With the Finemolds Millennium Falcon complete on the 22nd August 2013 I took a two month hiatus to populate the Small Wonder YouTube channel as well as rip my CD collection to MP3. By the 27th October I was ready to start the Kopro kit. I opened the Cutting Edge cockpit detail set for Su-22M and compared it to the Neomega equivalent. Both are a respectable representations of the cockpit but I chose the Cutting Edge example as a basis for the Su-17/22. The Neomega instructions consist of one small piece of paper with an exploded view of the assembly – rather inadequate. The Cutting Edge kit is much better with an entire two sides of A4 – although it is mostly text. The Cutting Edge instructions are occasionally baffling and it isn’t clear where some of the parts go because they are not mentioned at all. More diagrams and less waffle might have helped. The Neomega set includes the nosewheel undercarriage bay whilst the Cutting Edge set includes the canopy frames so a hybrid of the two will be best.
WARNING: The Kopro Kit can be made into a Su-17M3 or Su-22M4 BUT NOT the Su-22M3 because the rear fuselage is not wide enough to represent the engine fitted to this version. This would exclude you from building the Libyan airframes (for example). We have chosen the pre-unification East German version as our target airframe.
1) Cutting Edge recommends you cut away the Kopro fuselage side locating lugs. I agree – add your own fuselage locators – this will preserve your sanity during test fitting of the resin cockpit plug. The fuselage sides do not want to stay mated-up unless you do this.
2 & 3) Work starts by thinning down the cockpit walls on the kit to fit the resin cockpit tub.
4) The Cutting Edge instructions say dry-fit a lot and this is good advice. The Cutting Edge instrument panel is meant to be mounted onto the instrument cowl but you will notice that the panel is too small and leaves very large gaps around it when fitted. So instead I mounted it directly into the cockpit tub then filled all the gaps with plastic strut and superglue.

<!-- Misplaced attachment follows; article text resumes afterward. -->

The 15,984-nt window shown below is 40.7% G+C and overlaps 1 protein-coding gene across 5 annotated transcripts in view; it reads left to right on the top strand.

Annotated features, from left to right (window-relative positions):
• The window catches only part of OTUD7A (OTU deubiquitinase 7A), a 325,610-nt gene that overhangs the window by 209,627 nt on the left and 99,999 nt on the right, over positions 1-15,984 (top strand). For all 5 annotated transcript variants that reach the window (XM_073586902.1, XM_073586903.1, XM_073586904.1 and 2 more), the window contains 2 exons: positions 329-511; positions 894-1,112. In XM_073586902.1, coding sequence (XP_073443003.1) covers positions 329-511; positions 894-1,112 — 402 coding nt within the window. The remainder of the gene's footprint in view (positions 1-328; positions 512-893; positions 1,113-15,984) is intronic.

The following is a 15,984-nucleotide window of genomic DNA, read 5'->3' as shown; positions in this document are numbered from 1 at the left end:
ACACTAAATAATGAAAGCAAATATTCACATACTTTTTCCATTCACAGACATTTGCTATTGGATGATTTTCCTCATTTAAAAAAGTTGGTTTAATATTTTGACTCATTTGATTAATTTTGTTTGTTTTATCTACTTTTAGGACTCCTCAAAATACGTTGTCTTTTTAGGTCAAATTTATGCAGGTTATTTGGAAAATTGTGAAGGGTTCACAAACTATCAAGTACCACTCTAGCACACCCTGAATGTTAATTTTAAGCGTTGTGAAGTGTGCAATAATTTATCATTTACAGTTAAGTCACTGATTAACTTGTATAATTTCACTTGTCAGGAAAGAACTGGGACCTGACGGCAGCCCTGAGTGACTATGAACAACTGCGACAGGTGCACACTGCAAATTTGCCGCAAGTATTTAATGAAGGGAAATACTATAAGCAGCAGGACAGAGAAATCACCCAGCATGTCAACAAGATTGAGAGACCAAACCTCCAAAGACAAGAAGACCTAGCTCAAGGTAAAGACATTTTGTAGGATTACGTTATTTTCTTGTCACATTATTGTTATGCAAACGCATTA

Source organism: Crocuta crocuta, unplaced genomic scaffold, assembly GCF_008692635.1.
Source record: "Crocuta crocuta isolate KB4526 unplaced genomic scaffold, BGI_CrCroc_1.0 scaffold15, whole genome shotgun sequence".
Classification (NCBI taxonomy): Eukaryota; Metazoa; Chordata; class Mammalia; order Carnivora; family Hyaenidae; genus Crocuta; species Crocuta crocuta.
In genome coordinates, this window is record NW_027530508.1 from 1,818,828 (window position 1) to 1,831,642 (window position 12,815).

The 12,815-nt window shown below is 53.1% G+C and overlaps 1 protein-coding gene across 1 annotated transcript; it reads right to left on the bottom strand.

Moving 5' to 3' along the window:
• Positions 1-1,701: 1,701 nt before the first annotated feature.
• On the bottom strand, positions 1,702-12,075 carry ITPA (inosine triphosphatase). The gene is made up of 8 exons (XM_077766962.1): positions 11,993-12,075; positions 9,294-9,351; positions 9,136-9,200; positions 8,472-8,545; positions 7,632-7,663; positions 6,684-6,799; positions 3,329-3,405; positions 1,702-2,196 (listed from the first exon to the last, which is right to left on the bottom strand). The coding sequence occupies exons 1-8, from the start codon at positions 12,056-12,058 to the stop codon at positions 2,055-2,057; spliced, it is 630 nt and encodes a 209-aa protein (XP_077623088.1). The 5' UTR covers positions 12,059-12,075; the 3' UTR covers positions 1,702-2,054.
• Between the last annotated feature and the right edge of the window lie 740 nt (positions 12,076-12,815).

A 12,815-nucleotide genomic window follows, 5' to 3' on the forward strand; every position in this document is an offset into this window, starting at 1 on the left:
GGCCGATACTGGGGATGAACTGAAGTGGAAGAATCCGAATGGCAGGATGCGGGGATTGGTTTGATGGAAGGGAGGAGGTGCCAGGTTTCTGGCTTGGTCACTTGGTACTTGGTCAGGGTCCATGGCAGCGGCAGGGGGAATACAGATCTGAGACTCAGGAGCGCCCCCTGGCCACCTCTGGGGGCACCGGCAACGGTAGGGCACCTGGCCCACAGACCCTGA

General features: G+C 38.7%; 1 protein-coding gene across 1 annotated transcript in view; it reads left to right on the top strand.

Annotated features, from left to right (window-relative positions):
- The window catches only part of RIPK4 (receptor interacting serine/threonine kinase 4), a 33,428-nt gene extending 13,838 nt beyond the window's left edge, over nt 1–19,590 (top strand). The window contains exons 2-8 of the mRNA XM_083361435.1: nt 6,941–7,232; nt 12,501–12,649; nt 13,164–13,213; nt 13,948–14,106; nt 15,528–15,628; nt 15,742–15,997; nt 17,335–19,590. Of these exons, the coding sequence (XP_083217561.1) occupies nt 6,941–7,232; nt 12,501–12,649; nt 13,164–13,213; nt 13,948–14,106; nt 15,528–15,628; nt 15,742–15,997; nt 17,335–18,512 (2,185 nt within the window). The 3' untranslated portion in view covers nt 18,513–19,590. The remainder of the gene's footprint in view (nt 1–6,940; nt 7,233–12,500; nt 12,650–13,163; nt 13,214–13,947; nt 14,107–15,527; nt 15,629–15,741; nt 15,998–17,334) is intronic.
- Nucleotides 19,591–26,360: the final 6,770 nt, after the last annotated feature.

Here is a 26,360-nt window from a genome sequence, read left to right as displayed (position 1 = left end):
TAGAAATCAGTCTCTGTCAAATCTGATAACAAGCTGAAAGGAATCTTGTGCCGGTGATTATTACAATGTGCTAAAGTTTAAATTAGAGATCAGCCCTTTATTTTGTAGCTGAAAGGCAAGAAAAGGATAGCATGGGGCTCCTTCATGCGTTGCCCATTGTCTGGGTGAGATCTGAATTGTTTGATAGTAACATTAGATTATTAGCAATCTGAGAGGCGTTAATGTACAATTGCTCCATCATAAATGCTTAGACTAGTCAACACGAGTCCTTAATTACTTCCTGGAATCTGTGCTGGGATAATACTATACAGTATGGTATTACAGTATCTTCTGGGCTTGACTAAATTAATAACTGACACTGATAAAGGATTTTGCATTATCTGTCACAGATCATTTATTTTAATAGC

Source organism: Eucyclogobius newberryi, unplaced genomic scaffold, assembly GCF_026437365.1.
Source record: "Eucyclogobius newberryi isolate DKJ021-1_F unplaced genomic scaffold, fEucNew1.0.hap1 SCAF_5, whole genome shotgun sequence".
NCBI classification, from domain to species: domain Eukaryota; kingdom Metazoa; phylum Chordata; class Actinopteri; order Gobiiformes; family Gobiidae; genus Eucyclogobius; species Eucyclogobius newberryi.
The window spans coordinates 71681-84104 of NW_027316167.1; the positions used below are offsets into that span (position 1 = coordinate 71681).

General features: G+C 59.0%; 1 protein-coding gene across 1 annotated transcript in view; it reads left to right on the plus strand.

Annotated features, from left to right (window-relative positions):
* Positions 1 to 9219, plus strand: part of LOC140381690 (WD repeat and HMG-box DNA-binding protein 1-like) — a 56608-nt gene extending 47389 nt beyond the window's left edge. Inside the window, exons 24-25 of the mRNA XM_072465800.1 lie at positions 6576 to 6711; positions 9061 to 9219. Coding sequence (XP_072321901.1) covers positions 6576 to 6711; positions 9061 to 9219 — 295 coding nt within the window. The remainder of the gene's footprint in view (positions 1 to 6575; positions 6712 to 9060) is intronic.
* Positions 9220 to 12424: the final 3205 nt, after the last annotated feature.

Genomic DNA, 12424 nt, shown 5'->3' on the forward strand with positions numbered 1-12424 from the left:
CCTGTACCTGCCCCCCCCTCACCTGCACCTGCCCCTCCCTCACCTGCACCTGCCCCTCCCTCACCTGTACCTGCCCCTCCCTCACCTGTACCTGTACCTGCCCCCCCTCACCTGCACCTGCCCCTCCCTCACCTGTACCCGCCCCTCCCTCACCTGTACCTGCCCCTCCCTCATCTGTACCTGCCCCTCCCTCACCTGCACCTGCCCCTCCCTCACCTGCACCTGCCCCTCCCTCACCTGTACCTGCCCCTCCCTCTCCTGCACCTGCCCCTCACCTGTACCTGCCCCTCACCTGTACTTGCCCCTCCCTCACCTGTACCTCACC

5) More dry-fitting – holding the cockpit in place with the fuselage sides held temporarily together with tape – here I positioning the instrument cowl and canopy jack section behind the ejection seat head rest. I thought that the Neomega instrument cowl was superior to the Cutting Edge equivalent so I am using that here. It is in green resin instead of Cutting Edge’s light grey. Although you canot see it the resin cockpit plug is sitting on top of the Neomega resin nose undercarriage bay. Cutting Edge suggest cutting off the characteristic extension to the bay roof to fit the cockpit. However, if you are careful, most of it can be preserved. It is there on the real thing so don’t cut it away for no good reason. You may have to cut some of the roof away so the bay WILL be ‘see-through’ – but the top of the bay will be formed by the underside of the cockpit plug.
At this point of the build the intake bullet is complete and filled with lead to weight the nose. The Cutting Edge resin jet pipe is also mounted although you will find that you will have to reduce the width of the resin because the fuselage sides won’t meet with it inserted. Always dry fit before glueing!
6) By early November I put aside the Su-22 to start work on the OEZ Su-7. This photo was taken on the 20th November 2013 and shows progress building up the Su-7 cockpit from eduar photoetch. The Neomega resin cockpit sits next to the Su-7 assembly. This is being used as guidance – we might use a few pieces from Neomega here and there to embellish to Eduard metal. By this stage we have also built the nose intake shock cone assembly and the nose undercarriage bay.